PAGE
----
A final common constraint is the concept of data gravity. If you have a huge amount of data sitting in your data center, it is impractical to migrate that to a public cloud provider, so you need to write applications where that data storage exists. All these imposed constraints require an ideal solution to be executed within an organization’s own data center.
John Engates: I would agree with those constraints. I would also say there are other drivers that lead people to choose a private cloud over a public cloud. For example, companies that have large existing data centers with data center assets, such as a long term contract for a colo, or a half-empty company owned data center, don’t think it makes financial sense to spend money on public cloud when you already have sunk costs. Other times, companies are measured on EBITA and that will drive them to choose and prefer capital expenditures over operational expenditures. We see companies all the time in private equity situations where they are being measured by CapEx dollars, so in many cases it makes a lot more sense to own and buy the equipment than it does to rent it from a cloud provider.
Other cases involve situations where companies don’t want to risk the government having access to their data. This is something that is been on the minds of everyone since the revelations of Edward Snowden. A couple of years ago, people worried that there might be a secret subpoena that had been issued for access to their data and they had no way to know that their data was being accessed via their cloud provider. Security and compliance is another business case for private cloud. In certain cases, companies need to be able to demonstrate strict security or compliance requirements that various clouds may not have the capability to live up to today.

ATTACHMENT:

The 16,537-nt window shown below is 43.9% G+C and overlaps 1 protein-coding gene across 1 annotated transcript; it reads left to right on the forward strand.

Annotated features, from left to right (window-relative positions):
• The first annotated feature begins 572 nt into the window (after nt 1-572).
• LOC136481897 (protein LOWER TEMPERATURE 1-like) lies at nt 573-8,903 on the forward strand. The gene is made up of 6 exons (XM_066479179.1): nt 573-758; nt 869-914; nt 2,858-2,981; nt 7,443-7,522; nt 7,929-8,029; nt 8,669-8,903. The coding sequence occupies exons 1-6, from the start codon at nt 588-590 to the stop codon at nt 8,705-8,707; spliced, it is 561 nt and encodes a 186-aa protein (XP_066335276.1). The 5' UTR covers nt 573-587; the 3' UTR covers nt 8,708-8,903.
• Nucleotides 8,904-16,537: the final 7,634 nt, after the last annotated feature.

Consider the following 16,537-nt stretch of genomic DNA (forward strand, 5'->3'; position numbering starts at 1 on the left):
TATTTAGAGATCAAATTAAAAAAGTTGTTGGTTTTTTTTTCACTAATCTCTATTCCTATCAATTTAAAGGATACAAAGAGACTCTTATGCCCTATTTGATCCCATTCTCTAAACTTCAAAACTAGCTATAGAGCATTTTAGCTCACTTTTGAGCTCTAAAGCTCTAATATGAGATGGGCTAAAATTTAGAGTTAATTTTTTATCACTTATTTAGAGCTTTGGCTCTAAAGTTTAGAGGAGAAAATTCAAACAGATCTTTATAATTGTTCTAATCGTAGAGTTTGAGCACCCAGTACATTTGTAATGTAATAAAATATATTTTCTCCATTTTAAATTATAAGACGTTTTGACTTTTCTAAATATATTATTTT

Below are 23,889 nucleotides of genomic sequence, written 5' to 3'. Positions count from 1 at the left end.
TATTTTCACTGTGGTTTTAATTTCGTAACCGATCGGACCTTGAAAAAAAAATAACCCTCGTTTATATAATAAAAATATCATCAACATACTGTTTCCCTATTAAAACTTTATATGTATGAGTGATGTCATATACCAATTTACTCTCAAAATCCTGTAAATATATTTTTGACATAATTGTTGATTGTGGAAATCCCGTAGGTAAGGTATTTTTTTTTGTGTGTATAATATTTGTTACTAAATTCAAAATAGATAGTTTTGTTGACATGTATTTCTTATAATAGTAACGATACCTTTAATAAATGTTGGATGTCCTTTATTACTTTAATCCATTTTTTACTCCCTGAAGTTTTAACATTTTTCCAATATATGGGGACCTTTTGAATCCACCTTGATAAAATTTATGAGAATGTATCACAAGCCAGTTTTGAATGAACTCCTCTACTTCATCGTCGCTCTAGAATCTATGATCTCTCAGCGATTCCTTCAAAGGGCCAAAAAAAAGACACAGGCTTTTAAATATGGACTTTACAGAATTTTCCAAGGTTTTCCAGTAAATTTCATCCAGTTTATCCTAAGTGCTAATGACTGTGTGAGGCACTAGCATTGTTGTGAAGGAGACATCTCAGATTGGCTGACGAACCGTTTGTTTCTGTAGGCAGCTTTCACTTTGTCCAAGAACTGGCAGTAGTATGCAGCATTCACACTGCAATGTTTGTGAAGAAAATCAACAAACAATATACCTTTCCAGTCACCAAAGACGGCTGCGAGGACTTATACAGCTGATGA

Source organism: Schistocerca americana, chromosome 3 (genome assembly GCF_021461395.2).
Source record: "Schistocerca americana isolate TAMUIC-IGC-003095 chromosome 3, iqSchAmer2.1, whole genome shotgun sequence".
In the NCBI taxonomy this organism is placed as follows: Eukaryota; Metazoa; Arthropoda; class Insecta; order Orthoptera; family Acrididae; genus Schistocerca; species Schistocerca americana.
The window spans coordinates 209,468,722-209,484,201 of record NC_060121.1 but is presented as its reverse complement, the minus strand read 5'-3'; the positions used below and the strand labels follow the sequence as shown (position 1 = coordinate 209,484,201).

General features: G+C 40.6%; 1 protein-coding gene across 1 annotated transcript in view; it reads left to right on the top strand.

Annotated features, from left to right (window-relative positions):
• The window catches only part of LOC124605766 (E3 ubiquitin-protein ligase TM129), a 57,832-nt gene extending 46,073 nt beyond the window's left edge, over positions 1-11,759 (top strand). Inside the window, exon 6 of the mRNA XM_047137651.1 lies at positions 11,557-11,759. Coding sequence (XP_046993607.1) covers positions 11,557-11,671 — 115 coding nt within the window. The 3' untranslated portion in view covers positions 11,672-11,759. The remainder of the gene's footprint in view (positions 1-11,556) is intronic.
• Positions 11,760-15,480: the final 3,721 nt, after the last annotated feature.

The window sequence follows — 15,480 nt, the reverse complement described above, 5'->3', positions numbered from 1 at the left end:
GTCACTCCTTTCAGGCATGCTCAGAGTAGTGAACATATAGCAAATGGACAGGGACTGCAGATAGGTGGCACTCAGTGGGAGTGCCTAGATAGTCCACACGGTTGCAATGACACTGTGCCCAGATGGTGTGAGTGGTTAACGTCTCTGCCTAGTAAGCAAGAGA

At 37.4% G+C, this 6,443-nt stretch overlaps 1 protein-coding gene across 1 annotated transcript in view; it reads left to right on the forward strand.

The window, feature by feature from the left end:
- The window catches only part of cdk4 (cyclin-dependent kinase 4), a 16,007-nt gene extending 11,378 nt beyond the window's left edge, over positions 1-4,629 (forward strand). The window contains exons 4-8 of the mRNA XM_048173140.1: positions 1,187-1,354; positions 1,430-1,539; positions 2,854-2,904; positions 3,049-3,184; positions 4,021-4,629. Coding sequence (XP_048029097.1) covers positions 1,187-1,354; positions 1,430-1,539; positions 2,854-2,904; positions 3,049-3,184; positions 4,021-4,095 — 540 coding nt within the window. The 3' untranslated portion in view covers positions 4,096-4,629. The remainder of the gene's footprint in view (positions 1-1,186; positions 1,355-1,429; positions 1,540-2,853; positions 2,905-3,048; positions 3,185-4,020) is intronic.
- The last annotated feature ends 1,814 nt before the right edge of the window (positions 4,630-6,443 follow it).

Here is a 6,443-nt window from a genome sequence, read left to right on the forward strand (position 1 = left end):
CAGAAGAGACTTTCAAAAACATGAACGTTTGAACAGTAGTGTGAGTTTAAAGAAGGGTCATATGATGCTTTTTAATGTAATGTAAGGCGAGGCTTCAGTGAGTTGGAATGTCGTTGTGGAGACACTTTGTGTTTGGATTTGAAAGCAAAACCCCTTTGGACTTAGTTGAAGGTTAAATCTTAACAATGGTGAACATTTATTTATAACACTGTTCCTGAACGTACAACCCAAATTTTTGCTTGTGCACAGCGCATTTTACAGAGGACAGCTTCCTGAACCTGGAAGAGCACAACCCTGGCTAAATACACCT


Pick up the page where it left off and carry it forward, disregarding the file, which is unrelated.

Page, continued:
I think the bigger drive for private cloud is cost. We find companies telling us that at certain points in their cloud journey when they look at cost comparison or TCO, their cost reductions can be 20%, 30% or even 40% to 50% compared to public cloud. This may be due to the size of the company, or the stage of the company, but the point remains that many companies feel the pain of cost and think they can save money in the private cloud.
DL: Is the antithesis of private cloud moving to the public cloud, or is it leaving things on the legacy system? What are the options if we’re not moving to a private cloud?
BG: I think many companies are embracing public cloud computing; that is pretty clear from the kind of growth the public providers are seeing. For many companies that already have assets in place, their question is going to be, do I leave it as it is and accept the system I have, or do I make the extra investment to bring cloud capabilities to that infrastructure. My prediction is that more companies are going to look at the assets they have, and make a decision about either moving to the cloud, or look to find a SaaS alternative.